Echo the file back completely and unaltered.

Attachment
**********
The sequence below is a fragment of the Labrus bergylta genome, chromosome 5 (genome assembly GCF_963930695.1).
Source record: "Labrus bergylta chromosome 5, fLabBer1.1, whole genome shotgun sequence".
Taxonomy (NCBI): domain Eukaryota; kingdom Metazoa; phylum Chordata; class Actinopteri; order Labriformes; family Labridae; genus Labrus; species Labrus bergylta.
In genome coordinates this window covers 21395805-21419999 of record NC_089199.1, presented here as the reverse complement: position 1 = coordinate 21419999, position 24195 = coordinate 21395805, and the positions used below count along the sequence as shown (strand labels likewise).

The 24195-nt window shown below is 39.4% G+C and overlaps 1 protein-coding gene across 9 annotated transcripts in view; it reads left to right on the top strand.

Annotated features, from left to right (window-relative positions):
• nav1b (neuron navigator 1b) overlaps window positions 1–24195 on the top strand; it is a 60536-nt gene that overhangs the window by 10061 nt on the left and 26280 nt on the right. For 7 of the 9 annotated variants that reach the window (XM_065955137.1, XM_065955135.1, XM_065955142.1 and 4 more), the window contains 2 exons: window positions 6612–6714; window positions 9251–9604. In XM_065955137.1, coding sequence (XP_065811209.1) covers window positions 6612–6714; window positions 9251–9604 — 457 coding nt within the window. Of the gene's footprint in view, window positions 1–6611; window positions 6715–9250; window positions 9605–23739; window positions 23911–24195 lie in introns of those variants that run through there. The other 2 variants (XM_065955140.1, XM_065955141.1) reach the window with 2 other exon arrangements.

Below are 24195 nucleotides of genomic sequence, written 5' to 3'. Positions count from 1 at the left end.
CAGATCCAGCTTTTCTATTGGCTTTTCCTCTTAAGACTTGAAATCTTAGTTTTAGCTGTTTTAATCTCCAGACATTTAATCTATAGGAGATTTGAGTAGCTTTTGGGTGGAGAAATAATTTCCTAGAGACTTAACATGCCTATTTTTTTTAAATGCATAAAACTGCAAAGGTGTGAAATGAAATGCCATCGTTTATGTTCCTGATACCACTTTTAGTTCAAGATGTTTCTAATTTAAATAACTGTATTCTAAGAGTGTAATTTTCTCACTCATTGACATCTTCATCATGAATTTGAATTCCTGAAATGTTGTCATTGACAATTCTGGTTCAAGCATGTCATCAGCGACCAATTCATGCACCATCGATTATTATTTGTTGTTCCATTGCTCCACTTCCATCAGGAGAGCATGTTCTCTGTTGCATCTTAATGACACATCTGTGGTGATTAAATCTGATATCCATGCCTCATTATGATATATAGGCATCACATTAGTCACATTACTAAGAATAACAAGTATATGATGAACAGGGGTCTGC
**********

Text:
The sequence below is a fragment of the Labrus bergylta genome, chromosome 5 (genome assembly GCF_963930695.1).
Source record: "Labrus bergylta chromosome 5, fLabBer1.1, whole genome shotgun sequence".
Taxonomy (NCBI): domain Eukaryota; kingdom Metazoa; phylum Chordata; class Actinopteri; order Labriformes; family Labridae; genus Labrus; species Labrus bergylta.
In genome coordinates this window covers 21395805-21419999 of record NC_089199.1, presented here as the reverse complement: position 1 = coordinate 21419999, position 24195 = coordinate 21395805, and the positions used below count along the sequence as shown (strand labels likewise).

The 24195-nt window shown below is 39.4% G+C and overlaps 1 protein-coding gene across 9 annotated transcripts in view; it reads left to right on the top strand.

Annotated features, from left to right (window-relative positions):
• nav1b (neuron navigator 1b) overlaps window positions 1–24195 on the top strand; it is a 60536-nt gene that overhangs the window by 10061 nt on the left and 26280 nt on the right. For 7 of the 9 annotated variants that reach the window (XM_065955137.1, XM_065955135.1, XM_065955142.1 and 4 more), the window contains 2 exons: window positions 6612–6714; window positions 9251–9604. In XM_065955137.1, coding sequence (XP_065811209.1) covers window positions 6612–6714; window positions 9251–9604 — 457 coding nt within the window. Of the gene's footprint in view, window positions 1–6611; window positions 6715–9250; window positions 9605–23739; window positions 23911–24195 lie in introns of those variants that run through there. The other 2 variants (XM_065955140.1, XM_065955141.1) reach the window with 2 other exon arrangements.

Below are 24195 nucleotides of genomic sequence, written 5' to 3'. Positions count from 1 at the left end.
CAGATCCAGCTTTTCTATTGGCTTTTCCTCTTAAGACTTGAAATCTTAGTTTTAGCTGTTTTAATCTCCAGACATTTAATCTATAGGAGATTTGAGTAGCTTTTGGGTGGAGAAATAATTTCCTAGAGACTTAACATGCCTATTTTTTTTAAATGCATAAAACTGCAAAGGTGTGAAATGAAATGCCATCGTTTATGTTCCTGATACCACTTTTAGTTCAAGATGTTTCTAATTTAAATAACTGTATTCTAAGAGTGTAATTTTCTCACTCATTGACATCTTCATCATGAATTTGAATTCCTGAAATGTTGTCATTGACAATTCTGGTTCAAGCATGTCATCAGCGACCAATTCATGCACCATCGATTATTATTTGTTGTTCCATTGCTCCACTTCCATCAGGAGAGCATGTTCTCTGTTGCATCTTAATGACACATCTGTGGTGATTAAATCTGATATCCATGCCTCATTATGATATATAGGCATCACATTAGTCACATTACTAAGAATAACAAGTATATGATGAACAGGGGTCTGC